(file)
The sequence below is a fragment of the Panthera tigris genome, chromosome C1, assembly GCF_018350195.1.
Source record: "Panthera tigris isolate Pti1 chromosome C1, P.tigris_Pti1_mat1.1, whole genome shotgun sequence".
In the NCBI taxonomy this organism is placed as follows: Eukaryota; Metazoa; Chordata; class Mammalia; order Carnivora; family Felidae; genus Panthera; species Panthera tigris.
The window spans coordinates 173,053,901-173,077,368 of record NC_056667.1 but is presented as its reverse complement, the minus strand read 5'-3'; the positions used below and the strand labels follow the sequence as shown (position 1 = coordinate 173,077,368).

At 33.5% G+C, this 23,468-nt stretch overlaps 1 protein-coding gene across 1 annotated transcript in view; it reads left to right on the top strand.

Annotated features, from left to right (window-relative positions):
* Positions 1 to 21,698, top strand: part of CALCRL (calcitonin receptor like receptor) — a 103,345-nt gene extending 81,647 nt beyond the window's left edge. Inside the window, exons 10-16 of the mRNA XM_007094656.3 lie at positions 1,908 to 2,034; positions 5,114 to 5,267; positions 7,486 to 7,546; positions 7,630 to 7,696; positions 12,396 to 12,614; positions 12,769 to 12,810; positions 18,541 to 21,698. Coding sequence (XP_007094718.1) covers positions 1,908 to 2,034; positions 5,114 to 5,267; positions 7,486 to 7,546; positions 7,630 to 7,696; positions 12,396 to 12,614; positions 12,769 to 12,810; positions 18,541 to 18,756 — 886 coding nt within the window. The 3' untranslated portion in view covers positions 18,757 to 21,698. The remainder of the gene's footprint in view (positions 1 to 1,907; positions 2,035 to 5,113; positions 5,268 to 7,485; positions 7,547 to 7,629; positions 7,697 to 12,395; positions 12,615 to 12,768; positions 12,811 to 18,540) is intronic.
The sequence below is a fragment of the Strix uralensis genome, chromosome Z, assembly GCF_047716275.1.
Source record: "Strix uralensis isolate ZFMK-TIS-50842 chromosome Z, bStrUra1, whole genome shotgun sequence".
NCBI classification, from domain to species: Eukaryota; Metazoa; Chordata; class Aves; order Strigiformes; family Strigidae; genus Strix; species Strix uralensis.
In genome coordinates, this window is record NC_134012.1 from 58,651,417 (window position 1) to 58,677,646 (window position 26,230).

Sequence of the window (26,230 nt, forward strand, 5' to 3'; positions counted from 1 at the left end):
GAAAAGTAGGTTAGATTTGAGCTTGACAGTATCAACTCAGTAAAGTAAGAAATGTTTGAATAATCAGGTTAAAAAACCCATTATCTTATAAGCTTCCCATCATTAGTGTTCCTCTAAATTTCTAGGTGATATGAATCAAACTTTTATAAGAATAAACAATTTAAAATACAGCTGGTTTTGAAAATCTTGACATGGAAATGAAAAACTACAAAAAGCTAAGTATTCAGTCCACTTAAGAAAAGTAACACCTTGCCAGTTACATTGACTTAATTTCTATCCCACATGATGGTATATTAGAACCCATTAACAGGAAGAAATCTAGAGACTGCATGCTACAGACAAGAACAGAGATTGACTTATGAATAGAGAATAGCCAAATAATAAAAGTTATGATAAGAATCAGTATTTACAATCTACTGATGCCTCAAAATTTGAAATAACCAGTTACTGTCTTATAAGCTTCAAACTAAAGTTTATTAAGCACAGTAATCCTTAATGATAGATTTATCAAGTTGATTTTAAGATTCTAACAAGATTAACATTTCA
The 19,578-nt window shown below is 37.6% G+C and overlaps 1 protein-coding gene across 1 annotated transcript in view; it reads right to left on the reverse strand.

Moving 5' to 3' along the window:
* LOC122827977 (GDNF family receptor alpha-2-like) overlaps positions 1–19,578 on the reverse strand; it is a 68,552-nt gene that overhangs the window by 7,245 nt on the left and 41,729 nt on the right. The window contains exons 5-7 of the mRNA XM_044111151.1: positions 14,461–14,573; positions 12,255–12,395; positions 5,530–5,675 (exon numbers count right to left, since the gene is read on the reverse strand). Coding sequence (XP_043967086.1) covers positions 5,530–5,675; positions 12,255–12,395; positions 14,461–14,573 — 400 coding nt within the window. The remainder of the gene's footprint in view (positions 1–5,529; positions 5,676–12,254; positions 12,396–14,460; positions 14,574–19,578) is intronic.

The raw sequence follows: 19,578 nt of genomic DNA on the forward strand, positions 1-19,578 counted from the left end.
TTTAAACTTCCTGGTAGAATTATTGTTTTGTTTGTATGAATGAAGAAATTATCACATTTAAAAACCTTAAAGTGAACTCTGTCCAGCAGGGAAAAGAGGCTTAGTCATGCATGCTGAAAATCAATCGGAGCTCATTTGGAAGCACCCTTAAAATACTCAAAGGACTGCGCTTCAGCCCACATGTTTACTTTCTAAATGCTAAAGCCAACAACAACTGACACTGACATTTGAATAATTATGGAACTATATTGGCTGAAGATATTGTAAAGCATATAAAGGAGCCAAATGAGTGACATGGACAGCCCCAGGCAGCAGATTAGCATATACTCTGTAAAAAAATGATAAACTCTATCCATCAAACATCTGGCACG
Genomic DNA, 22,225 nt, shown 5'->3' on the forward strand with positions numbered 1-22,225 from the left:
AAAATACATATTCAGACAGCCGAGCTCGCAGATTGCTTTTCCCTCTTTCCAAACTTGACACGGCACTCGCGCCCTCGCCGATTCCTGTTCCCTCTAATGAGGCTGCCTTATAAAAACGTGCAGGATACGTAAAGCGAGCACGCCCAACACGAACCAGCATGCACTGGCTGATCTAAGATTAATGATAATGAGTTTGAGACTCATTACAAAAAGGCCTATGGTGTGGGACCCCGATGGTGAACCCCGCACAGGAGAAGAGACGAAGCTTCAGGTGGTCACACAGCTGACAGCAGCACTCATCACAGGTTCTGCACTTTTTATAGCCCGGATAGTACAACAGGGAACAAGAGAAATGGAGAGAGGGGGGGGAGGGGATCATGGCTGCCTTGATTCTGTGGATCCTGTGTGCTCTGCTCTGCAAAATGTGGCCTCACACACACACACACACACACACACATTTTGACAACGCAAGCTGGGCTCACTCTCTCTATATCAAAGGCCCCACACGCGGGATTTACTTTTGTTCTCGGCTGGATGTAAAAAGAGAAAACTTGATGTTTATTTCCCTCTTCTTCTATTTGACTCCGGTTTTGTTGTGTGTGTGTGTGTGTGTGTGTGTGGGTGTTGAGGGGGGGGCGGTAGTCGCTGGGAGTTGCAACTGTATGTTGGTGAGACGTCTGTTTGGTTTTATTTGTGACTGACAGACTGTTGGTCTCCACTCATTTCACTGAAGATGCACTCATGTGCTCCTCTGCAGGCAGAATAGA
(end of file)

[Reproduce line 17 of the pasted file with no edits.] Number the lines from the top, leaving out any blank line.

The raw sequence follows: 19,578 nt of genomic DNA on the forward strand, positions 1-19,578 counted from the left end.